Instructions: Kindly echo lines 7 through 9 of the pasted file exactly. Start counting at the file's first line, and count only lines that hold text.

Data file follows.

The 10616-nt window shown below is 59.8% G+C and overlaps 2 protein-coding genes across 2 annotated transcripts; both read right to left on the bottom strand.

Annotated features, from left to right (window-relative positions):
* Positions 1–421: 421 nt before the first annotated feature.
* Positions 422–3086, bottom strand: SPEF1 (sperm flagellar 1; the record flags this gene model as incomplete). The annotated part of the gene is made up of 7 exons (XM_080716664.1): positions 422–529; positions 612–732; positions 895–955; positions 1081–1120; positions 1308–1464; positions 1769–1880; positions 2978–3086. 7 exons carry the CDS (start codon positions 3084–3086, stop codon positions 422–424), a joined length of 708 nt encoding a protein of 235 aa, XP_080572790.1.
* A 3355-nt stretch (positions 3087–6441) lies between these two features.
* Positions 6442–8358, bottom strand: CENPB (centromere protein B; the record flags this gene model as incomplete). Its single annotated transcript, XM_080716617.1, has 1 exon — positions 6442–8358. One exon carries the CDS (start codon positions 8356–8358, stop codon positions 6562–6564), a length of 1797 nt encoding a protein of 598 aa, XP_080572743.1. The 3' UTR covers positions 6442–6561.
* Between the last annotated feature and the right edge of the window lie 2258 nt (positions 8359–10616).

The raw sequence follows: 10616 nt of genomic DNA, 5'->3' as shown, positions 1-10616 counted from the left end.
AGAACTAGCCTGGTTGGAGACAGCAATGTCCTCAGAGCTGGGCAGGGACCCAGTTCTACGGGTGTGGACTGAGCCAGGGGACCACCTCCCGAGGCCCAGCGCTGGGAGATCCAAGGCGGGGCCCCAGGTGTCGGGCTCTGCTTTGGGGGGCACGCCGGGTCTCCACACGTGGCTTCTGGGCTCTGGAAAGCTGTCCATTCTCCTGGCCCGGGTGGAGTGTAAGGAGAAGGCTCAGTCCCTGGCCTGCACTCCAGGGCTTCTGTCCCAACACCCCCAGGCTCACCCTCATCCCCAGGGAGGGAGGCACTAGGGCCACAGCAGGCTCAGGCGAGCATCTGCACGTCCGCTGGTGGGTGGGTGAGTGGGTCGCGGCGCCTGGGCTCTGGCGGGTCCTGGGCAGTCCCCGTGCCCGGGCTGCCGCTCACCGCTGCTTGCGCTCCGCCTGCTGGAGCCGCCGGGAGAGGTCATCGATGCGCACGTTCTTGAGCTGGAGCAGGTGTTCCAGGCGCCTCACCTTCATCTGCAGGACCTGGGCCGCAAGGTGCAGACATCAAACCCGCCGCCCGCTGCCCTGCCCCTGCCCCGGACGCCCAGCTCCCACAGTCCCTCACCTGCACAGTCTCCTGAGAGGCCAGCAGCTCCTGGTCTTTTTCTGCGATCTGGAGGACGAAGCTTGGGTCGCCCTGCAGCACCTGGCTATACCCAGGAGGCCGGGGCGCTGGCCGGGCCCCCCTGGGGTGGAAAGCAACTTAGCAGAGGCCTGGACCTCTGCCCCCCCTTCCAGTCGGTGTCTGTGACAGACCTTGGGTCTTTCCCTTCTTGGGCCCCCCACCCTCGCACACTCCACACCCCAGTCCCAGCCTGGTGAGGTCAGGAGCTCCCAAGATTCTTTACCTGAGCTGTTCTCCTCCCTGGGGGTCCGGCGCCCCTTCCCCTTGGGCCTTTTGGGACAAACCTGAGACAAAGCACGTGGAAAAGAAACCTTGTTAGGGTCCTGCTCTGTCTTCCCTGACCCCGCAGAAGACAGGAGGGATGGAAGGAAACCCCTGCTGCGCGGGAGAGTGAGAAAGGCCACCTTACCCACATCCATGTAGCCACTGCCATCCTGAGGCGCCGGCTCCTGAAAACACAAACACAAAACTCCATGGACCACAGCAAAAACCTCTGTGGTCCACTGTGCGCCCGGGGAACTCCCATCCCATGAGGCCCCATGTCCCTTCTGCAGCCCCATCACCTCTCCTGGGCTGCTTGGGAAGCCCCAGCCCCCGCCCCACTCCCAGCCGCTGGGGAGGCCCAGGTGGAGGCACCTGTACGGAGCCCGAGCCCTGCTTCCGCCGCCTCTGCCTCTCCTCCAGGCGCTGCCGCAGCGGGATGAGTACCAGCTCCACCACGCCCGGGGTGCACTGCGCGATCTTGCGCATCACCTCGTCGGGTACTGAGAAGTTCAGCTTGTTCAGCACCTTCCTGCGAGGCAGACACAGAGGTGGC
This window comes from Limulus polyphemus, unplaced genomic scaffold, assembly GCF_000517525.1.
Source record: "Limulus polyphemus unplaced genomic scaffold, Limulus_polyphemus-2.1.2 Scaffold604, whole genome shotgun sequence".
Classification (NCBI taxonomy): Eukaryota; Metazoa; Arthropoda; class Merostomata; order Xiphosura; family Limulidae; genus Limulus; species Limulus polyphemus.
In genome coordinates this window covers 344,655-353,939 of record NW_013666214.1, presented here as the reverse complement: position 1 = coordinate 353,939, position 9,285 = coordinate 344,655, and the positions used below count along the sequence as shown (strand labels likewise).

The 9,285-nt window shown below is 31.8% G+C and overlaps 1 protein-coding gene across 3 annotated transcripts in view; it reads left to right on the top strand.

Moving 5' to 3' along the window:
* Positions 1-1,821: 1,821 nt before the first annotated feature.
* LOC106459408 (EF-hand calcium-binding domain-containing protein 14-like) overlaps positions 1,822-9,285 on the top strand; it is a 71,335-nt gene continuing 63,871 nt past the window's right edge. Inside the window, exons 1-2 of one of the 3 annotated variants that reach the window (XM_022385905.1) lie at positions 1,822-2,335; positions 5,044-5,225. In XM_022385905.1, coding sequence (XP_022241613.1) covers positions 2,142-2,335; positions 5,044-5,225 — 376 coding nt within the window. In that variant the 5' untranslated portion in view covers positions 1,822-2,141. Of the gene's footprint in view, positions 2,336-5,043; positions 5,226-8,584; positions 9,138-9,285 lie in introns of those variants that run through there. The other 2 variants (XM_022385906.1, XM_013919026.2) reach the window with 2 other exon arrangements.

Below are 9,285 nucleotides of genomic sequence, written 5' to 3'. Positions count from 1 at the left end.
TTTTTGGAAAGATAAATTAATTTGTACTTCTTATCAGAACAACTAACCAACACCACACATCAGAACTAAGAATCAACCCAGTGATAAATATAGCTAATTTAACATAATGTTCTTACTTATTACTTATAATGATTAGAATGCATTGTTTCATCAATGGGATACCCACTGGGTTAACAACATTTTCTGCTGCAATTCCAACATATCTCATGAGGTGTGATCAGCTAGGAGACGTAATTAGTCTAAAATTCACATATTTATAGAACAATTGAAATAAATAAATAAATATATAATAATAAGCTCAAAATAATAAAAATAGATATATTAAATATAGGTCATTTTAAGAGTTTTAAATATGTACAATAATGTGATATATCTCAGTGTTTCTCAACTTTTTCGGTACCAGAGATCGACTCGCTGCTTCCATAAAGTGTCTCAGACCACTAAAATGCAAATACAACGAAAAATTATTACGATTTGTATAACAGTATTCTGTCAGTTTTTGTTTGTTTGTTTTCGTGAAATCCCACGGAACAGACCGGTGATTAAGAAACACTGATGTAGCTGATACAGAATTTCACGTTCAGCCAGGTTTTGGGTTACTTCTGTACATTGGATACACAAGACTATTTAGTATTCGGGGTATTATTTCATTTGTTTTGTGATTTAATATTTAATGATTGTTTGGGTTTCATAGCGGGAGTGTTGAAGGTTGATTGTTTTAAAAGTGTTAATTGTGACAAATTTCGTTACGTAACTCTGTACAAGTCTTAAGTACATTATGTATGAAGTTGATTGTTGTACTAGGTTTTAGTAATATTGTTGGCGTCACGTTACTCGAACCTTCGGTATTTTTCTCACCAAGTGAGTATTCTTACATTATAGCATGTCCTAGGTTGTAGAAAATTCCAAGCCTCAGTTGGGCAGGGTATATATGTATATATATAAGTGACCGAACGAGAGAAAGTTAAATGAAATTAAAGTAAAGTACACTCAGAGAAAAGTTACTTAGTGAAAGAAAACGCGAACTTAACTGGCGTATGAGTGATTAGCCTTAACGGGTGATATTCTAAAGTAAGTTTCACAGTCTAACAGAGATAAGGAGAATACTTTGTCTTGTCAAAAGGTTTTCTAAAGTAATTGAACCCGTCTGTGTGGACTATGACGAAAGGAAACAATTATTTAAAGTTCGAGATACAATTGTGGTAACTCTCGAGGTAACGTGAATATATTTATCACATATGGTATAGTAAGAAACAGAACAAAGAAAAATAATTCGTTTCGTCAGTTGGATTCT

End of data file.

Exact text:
* Between the last annotated feature and the right edge of the window lie 2258 nt (positions 8359–10616).

The raw sequence follows: 10616 nt of genomic DNA, 5'->3' as shown, positions 1-10616 counted from the left end.
AGAACTAGCCTGGTTGGAGACAGCAATGTCCTCAGAGCTGGGCAGGGACCCAGTTCTACGGGTGTGGACTGAGCCAGGGGACCACCTCCCGAGGCCCAGCGCTGGGAGATCCAAGGCGGGGCCCCAGGTGTCGGGCTCTGCTTTGGGGGGCACGCCGGGTCTCCACACGTGGCTTCTGGGCTCTGGAAAGCTGTCCATTCTCCTGGCCCGGGTGGAGTGTAAGGAGAAGGCTCAGTCCCTGGCCTGCACTCCAGGGCTTCTGTCCCAACACCCCCAGGCTCACCCTCATCCCCAGGGAGGGAGGCACTAGGGCCACAGCAGGCTCAGGCGAGCATCTGCACGTCCGCTGGTGGGTGGGTGAGTGGGTCGCGGCGCCTGGGCTCTGGCGGGTCCTGGGCAGTCCCCGTGCCCGGGCTGCCGCTCACCGCTGCTTGCGCTCCGCCTGCTGGAGCCGCCGGGAGAGGTCATCGATGCGCACGTTCTTGAGCTGGAGCAGGTGTTCCAGGCGCCTCACCTTCATCTGCAGGACCTGGGCCGCAAGGTGCAGACATCAAACCCGCCGCCCGCTGCCCTGCCCCTGCCCCGGACGCCCAGCTCCCACAGTCCCTCACCTGCACAGTCTCCTGAGAGGCCAGCAGCTCCTGGTCTTTTTCTGCGATCTGGAGGACGAAGCTTGGGTCGCCCTGCAGCACCTGGCTATACCCAGGAGGCCGGGGCGCTGGCCGGGCCCCCCTGGGGTGGAAAGCAACTTAGCAGAGGCCTGGACCTCTGCCCCCCCTTCCAGTCGGTGTCTGTGACAGACCTTGGGTCTTTCCCTTCTTGGGCCCCCCACCCTCGCACACTCCACACCCCAGTCCCAGCCTGGTGAGGTCAGGAGCTCCCAAGATTCTTTACCTGAGCTGTTCTCCTCCCTGGGGGTCCGGCGCCCCTTCCCCTTGGGCCTTTTGGGACAAACCTGAGACAAAGCACGTGGAAAAGAAACCTTGTTAGGGTCCTGCTCTGTCTTCCCTGACCCCGCAGAAGACAGGAGGGATGGAAGGAAACCCCTGCTGCGCGGGAGAGTGAGAAAGGCCACCTTACCCACATCCATGTAGCCACTGCCATCCTGAGGCGCCGGCTCCTGAAAACACAAACACAAAACTCCATGGACCACAGCAAAAACCTCTGTGGTCCACTGTGCGCCCGGGGAACTCCCATCCCATGAGGCCCCATGTCCCTTCTGCAGCCCCATCACCTCTCCTGGGCTGCTTGGGAAGCCCCAGCCCCCGCCCCACTCCCAGCCGCTGGGGAGGCCCAGGTGGAGGCACCTGTACGGAGCCCGAGCCCTGCTTCCGCCGCCTCTGCCTCTCCTCCAGGCGCTGCCGCAGCGGGATGAGTACCAGCTCCACCACGCCCGGGGTGCACTGCGCGATCTTGCGCATCACCTCGTCGGGTACTGAGAAGTTCAGCTTGTTCAGCACCTTCCTGCGAGGCAGACACAGAGGTGGC